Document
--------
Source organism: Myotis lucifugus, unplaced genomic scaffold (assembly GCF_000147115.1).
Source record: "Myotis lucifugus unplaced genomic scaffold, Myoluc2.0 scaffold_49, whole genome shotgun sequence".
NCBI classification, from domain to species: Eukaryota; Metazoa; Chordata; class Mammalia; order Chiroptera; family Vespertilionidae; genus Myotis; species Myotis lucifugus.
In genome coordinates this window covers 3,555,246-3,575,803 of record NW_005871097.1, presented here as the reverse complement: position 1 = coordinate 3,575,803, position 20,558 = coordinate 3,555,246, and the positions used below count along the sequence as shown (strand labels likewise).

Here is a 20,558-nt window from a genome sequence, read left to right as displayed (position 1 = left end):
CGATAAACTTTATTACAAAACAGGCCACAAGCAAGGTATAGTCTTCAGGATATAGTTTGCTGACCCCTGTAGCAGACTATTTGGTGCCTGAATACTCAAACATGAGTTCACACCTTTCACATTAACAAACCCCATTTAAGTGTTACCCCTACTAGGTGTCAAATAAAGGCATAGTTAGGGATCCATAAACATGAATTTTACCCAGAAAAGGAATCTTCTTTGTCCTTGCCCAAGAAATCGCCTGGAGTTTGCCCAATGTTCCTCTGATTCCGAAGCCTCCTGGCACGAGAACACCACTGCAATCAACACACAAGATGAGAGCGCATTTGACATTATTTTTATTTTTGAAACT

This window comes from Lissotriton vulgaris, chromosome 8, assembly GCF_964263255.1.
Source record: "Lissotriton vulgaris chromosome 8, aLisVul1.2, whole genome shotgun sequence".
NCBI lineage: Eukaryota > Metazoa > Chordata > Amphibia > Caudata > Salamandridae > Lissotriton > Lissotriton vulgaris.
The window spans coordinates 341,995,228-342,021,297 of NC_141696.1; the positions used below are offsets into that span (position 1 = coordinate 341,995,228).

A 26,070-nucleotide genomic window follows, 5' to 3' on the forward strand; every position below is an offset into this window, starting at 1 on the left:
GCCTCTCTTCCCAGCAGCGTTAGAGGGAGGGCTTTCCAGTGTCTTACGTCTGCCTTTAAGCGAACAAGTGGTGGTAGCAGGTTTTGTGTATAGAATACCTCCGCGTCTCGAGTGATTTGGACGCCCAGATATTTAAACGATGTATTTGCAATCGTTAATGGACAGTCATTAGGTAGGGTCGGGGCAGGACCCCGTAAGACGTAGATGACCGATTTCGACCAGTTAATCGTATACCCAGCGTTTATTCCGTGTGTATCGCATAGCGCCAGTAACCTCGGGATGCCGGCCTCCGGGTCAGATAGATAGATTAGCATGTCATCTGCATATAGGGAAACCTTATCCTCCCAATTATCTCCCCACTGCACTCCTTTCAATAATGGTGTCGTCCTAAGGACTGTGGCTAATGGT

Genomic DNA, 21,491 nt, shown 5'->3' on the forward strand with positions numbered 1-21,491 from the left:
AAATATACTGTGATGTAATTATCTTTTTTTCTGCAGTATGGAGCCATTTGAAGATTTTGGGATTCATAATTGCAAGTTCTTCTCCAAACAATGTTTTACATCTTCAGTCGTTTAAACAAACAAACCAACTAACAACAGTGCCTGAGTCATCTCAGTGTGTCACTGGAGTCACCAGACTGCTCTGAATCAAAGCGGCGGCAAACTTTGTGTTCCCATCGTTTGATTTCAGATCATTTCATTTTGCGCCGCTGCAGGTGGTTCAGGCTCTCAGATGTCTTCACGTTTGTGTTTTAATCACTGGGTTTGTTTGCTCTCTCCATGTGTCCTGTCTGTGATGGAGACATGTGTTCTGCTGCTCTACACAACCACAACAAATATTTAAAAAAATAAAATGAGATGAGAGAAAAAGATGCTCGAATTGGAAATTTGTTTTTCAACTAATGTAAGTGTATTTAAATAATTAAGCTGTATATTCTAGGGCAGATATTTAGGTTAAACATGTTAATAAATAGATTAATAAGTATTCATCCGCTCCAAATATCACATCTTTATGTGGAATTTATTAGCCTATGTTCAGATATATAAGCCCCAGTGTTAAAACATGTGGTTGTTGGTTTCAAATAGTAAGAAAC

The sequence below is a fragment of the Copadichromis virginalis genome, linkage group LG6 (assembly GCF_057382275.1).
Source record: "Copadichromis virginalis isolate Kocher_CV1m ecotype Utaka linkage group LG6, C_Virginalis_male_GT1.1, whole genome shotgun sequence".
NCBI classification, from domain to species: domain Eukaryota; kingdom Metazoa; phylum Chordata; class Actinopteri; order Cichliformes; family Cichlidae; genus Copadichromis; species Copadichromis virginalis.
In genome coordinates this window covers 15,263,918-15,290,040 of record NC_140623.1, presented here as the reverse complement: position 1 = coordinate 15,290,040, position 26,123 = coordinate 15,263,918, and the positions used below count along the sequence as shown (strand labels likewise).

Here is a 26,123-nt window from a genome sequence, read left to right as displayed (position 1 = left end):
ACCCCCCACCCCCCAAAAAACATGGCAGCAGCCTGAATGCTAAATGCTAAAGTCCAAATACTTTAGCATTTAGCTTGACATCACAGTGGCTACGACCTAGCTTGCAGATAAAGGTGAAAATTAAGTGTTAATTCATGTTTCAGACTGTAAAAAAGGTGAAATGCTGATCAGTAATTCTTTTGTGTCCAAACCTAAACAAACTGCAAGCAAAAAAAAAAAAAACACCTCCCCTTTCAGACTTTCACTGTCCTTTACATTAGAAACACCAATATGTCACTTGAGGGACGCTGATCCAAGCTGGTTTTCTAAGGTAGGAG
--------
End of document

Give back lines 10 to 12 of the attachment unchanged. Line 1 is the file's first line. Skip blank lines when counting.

The window spans coordinates 341,995,228-342,021,297 of NC_141696.1; the positions used below are offsets into that span (position 1 = coordinate 341,995,228).

A 26,070-nucleotide genomic window follows, 5' to 3' on the forward strand; every position below is an offset into this window, starting at 1 on the left:
GCCTCTCTTCCCAGCAGCGTTAGAGGGAGGGCTTTCCAGTGTCTTACGTCTGCCTTTAAGCGAACAAGTGGTGGTAGCAGGTTTTGTGTATAGAATACCTCCGCGTCTCGAGTGATTTGGACGCCCAGATATTTAAACGATGTATTTGCAATCGTTAATGGACAGTCATTAGGTAGGGTCGGGGCAGGACCCCGTAAGACGTAGATGACCGATTTCGACCAGTTAATCGTATACCCAGCGTTTATTCCGTGTGTATCGCATAGCGCCAGTAACCTCGGGATGCCGGCCTCCGGGTCAGATAGATAGATTAGCATGTCATCTGCATATAGGGAAACCTTATCCTCCCAATTATCTCCCCACTGCACTCCTTTCAATAATGGTGTCGTCCTAAGGACTGTGGCTAATGGT